What You Should Know About Your Kid's Coach

Here’s what to expect from a good coach and how to be a good team parent.

Here’s what to expect from a good coach and how to be a good team parent.
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Parents, hopefully the tips above have helped you learn more about your child's existing or future coach. Now consider this advice from Price for making the parent-player-coach relationship even smoother:

Have kids deal with (most) questions and disagreements. By the time most players are in middle school, Price believes they're able to (and should) communicate sports-related issues with their coaches on their own. "I try to get kids to be the advocates for themselves if they have those issues," he says, citing playing time as an example. Building those communication skills is valuable, Price says, and even though "it might be a little intimidating, they'll be talking the same language – sport speak."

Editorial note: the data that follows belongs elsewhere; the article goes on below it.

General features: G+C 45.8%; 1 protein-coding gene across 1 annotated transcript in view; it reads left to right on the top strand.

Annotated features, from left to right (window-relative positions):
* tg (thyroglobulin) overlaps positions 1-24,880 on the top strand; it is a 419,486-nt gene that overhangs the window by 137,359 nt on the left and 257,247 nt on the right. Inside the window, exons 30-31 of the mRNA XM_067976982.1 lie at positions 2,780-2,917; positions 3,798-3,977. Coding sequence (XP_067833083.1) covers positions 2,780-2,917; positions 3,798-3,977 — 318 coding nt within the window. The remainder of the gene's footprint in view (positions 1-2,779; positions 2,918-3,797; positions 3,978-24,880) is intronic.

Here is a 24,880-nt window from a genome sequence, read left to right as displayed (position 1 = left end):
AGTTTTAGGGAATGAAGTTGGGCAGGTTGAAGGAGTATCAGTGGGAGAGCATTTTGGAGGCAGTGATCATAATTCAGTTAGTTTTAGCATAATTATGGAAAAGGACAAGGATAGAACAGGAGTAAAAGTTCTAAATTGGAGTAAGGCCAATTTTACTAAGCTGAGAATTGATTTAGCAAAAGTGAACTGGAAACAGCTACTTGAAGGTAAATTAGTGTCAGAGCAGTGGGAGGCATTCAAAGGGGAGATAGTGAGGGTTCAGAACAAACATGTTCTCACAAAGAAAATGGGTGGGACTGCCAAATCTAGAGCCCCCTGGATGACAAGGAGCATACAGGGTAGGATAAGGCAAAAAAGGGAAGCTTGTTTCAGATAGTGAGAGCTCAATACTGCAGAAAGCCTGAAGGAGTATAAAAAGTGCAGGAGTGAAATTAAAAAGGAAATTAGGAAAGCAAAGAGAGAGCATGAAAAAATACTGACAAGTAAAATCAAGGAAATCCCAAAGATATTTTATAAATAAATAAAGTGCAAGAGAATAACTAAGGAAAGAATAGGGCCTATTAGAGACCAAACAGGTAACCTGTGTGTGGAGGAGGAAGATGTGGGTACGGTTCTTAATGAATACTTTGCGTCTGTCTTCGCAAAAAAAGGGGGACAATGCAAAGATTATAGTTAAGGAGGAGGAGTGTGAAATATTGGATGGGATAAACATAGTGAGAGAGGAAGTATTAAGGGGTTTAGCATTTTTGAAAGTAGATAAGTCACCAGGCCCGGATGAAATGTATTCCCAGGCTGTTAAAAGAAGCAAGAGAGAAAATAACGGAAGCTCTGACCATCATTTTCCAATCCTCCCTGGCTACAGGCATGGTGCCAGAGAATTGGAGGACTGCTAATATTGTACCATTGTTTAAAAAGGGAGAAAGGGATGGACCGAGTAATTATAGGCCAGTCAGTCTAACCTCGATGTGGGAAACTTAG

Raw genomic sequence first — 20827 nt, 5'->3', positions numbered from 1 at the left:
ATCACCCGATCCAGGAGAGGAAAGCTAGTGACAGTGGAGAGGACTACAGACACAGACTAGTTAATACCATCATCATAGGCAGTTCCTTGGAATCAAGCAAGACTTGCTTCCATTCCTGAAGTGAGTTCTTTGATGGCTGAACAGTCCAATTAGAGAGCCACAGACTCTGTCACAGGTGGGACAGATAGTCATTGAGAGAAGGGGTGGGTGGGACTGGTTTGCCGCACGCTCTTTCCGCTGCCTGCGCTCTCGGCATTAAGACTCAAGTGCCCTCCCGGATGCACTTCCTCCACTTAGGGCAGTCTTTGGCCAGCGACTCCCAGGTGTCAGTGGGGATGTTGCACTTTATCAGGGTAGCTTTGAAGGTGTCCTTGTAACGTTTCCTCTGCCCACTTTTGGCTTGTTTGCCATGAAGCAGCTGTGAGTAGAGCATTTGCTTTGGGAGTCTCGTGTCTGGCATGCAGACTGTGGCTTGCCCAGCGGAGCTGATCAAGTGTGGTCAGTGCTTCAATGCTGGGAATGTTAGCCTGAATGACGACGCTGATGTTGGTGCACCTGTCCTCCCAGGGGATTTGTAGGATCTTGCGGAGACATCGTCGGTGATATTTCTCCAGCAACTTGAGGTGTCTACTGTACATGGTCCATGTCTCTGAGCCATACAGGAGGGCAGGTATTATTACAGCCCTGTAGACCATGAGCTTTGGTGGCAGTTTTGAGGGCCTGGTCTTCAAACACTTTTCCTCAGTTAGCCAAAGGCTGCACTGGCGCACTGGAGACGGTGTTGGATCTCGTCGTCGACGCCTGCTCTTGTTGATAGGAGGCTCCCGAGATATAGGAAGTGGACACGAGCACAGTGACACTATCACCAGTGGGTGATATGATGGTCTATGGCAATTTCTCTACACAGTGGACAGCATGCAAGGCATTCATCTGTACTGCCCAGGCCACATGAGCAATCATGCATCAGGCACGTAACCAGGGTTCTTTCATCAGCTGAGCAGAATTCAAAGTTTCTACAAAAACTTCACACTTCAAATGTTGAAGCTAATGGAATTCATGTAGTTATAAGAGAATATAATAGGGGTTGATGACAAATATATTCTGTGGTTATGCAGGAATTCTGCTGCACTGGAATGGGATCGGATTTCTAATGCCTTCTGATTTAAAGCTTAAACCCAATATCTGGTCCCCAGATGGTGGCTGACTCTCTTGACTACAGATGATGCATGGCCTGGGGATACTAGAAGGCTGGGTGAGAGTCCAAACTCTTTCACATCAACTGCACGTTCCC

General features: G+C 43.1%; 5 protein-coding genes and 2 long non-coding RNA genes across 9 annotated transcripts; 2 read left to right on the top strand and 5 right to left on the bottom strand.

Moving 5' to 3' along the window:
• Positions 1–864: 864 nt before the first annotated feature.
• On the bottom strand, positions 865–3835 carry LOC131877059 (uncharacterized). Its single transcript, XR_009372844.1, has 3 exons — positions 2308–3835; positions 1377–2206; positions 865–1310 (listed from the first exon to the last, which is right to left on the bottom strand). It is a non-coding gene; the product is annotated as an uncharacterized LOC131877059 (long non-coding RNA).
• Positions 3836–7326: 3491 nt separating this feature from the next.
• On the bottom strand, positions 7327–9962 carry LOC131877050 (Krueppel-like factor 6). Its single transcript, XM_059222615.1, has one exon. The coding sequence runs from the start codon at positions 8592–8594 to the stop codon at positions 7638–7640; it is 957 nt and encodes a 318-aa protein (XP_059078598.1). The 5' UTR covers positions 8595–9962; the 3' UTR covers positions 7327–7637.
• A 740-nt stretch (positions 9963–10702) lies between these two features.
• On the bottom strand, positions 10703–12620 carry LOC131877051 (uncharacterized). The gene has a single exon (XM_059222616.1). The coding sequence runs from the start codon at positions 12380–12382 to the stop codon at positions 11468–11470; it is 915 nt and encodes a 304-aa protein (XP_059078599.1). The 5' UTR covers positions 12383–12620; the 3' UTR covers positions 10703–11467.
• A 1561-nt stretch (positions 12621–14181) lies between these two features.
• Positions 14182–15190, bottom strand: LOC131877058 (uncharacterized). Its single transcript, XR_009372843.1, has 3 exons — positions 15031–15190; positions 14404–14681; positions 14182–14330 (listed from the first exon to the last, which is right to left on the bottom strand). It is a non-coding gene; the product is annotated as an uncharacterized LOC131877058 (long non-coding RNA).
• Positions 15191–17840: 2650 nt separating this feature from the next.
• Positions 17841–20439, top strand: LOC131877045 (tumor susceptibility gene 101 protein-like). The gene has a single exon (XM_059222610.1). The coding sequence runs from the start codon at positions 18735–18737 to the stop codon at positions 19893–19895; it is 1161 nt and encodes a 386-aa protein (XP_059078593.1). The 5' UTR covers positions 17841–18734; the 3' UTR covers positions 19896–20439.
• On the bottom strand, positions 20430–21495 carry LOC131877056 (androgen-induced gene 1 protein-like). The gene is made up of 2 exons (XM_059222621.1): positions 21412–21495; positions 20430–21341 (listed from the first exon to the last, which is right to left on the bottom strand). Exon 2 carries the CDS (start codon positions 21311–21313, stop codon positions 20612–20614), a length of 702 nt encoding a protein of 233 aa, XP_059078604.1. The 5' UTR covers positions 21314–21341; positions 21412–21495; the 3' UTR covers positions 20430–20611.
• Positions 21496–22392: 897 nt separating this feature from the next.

If the problem persists and parents feel they should intervene, they can build off the player-coach conversation. "The parent has a better conversation with the coach because they're stepping in at a more appropriate time," he adds.

Check in with your child. If your kid is rarely excited to attend practice, "you've got to start asking some questions," Price says. Ask: Is there another activity you'd rather be doing? "If the response is, 'Yeah, I'd love to be playing my guitar instead of going to football practice,' then maybe we better stop playing football."